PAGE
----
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Monsoon Wedding

  • compiled by Jeffrey Overstreet Copyright Christianity Today International
  • 2002 1 Jan
Monsoon Wedding
from Film Forum, 03/14/02

The year's first major foreign film, Monsoon Wedding, comes from India, offering yet another tale of the confining, frustrating nature of arranged marriages and the importance of personal choice and true love. The heroine accepts the arranged marriage as the normal path of tradition, but is reluctant to give up her affair with a married TV-show host.

John Adair (Preview) calls the film "a truly special movie about the connection, support, and encouragement people can find in and through their families. Issues range from [the bride] dealing with feelings for her ex-boyfriend, to problems within existing marriages, and even past instances of family abuse. The film handles each of these and others effortlessly and, with such reality, that they truly hit home with the audience." But he counts bad language as reason enough not to go see it after all.

Mainstream critics highlighted the film's unique portrayal of modern India. "This may be India, but a lot of it looks familiar," says Mike Clark (USA Today). "Everyone clutches a cell phone, and the TV host's show of hot-button issues could fit in on American cable. Yet this is a ceremony in which traditional rituals are respected and expected. Some of the movie's best scenes … involve musical interludes: an elaborate dance that has been planned as a centerpiece ceremony and a wonderful interlude in which the female guests sing a traditional song."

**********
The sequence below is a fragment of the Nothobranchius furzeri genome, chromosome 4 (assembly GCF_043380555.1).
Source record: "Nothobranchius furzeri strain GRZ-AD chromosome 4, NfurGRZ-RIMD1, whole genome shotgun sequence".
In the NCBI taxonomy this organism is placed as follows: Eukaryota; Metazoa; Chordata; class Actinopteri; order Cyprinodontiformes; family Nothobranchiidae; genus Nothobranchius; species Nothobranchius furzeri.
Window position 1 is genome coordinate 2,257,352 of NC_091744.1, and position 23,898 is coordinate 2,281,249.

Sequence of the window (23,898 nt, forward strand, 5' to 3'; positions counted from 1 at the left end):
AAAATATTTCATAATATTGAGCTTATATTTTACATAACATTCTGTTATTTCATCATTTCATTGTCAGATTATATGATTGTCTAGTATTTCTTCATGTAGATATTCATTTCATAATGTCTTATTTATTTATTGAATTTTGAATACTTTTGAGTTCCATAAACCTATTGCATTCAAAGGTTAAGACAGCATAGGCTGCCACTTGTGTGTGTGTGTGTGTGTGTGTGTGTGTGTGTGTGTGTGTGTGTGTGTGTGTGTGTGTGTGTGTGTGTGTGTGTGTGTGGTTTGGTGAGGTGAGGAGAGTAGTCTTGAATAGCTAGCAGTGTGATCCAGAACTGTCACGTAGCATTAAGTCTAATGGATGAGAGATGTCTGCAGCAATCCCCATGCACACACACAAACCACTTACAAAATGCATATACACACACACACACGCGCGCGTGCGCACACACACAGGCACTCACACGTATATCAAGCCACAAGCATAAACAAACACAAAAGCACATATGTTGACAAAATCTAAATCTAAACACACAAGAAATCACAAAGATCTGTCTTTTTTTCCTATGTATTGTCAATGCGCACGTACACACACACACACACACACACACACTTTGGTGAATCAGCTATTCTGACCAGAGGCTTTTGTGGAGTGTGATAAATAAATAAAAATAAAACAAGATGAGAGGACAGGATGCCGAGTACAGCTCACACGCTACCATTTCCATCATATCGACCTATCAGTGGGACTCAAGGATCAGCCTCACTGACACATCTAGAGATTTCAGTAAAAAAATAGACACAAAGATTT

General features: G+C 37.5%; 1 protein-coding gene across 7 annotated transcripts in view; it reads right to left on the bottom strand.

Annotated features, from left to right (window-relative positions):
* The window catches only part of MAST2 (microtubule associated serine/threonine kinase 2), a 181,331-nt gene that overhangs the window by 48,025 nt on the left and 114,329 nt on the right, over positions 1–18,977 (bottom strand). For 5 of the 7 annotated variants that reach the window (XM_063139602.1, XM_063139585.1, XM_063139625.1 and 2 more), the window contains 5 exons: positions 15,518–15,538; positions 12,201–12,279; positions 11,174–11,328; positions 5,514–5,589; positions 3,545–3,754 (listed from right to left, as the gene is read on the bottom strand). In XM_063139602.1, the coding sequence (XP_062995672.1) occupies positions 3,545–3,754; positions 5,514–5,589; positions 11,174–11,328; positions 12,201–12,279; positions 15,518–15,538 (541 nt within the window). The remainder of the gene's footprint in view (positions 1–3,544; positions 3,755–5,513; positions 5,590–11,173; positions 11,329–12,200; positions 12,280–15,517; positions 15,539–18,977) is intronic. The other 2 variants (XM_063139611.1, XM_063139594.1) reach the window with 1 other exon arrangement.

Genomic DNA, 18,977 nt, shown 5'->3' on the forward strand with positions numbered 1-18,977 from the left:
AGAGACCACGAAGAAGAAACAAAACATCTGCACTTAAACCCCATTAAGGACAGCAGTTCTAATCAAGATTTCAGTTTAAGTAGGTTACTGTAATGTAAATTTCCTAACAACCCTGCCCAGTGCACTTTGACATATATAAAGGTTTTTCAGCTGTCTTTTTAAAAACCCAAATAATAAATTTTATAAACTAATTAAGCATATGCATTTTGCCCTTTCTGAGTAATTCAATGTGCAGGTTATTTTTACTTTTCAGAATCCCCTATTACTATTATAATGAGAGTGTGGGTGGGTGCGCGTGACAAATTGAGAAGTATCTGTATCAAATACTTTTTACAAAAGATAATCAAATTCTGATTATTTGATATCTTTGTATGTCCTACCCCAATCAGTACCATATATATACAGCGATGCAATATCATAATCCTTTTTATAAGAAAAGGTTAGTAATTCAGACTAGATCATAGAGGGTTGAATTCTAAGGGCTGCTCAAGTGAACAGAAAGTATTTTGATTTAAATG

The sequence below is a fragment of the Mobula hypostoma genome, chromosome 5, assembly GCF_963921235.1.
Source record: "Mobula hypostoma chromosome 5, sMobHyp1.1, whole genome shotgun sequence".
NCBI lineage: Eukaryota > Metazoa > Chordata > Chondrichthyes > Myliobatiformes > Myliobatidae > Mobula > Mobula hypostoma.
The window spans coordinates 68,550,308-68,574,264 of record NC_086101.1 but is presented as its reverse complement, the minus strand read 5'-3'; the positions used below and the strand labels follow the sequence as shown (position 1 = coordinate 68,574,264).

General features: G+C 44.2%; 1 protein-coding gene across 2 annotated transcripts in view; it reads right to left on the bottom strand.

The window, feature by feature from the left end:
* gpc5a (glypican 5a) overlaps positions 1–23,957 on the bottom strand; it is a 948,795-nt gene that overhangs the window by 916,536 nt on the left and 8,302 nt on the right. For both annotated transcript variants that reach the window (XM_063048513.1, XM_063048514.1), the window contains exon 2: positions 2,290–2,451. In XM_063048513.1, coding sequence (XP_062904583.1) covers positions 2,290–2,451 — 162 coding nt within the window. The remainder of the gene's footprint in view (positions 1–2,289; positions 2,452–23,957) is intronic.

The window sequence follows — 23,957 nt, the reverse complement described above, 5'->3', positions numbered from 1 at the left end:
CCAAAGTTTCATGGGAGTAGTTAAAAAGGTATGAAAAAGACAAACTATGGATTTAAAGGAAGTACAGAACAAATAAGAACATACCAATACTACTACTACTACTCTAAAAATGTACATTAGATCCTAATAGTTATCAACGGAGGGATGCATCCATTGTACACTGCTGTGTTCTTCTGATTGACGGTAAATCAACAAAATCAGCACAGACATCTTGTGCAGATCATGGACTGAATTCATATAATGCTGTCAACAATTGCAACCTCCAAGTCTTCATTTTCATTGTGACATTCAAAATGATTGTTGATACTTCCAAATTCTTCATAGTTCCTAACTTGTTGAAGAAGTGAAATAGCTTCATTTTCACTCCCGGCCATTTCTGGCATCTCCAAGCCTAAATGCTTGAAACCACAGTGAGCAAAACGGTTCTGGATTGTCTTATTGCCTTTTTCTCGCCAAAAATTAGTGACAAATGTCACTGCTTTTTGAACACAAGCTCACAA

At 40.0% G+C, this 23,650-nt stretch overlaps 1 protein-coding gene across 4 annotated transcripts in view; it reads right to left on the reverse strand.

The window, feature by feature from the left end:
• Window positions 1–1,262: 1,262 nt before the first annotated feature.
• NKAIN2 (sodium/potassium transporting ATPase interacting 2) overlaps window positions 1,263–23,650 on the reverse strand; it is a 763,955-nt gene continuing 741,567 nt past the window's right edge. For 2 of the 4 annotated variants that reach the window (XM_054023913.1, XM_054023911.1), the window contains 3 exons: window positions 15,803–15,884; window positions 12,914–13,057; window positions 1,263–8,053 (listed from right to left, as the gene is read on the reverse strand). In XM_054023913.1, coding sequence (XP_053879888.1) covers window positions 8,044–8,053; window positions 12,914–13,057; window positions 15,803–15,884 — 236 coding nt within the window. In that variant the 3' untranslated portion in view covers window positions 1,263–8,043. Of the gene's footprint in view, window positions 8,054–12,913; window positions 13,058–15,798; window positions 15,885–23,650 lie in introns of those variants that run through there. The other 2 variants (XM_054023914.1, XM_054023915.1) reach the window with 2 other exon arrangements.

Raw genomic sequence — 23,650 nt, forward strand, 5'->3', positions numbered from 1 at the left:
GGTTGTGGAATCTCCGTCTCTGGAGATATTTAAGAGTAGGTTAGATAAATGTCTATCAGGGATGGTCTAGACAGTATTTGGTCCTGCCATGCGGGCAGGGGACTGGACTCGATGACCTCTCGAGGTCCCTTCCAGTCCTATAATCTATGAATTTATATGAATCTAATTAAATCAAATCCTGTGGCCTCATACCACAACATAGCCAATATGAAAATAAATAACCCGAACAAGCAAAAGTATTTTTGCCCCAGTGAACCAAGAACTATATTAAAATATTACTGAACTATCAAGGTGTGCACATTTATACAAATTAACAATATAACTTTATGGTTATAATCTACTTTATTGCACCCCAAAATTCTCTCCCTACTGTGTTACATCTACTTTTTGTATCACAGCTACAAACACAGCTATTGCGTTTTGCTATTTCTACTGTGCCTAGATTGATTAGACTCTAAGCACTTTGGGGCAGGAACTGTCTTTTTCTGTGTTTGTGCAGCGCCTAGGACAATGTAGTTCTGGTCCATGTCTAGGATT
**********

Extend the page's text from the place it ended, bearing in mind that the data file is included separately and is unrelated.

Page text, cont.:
Owen Gleiberman (Entertainment Weekly) observes, "The director … wants to immerse us in the ways that the spirit of the world has changed. Americanization has left the Vermas a little unhinged, but it's also something they embrace. The characters keep whipping back and forth, right in the middle of conversations, between Punjabi and English, and this is more than a matter of multilingualism. The current of technology has jumbled everyone up, speeding forward the pulse of their lives."

Roger Ebert (Chicago Sun-Times) writes, "There's such an unreasonable prejudice in this country against any film that is not exactly like every other film. People cheerfully attend assembly-line junk but are wary of movies that might give them new experiences or take them to new places. Monsoon Wedding … is the kind of film where you meet characters you have never been within 10,000 miles of, and feel like you know them at once."

Monsoon Wedding joins a long list of films about the problem of arranged marriages and the influence of Western liberties on Eastern traditions. Last year's East is East remains the most powerful and challenging comedy I've seen on the subject. But too many of these films, while revealing the destructive nature of oppressive traditions, end up declaring the wrong answer—"Follow your heart." The human heart is a deceptive thing, far too susceptible to destructive appetites, to pride, and to näiveté.True love is not instinctual. It is godly, something we aspire to, and it's far more about selflessness than about getting what you want.

Two Weddings and a Baptism

It's still impossible to predict what will advance the gospel in Hollywood.

by Andy Crouch
Christianity Today, October 2003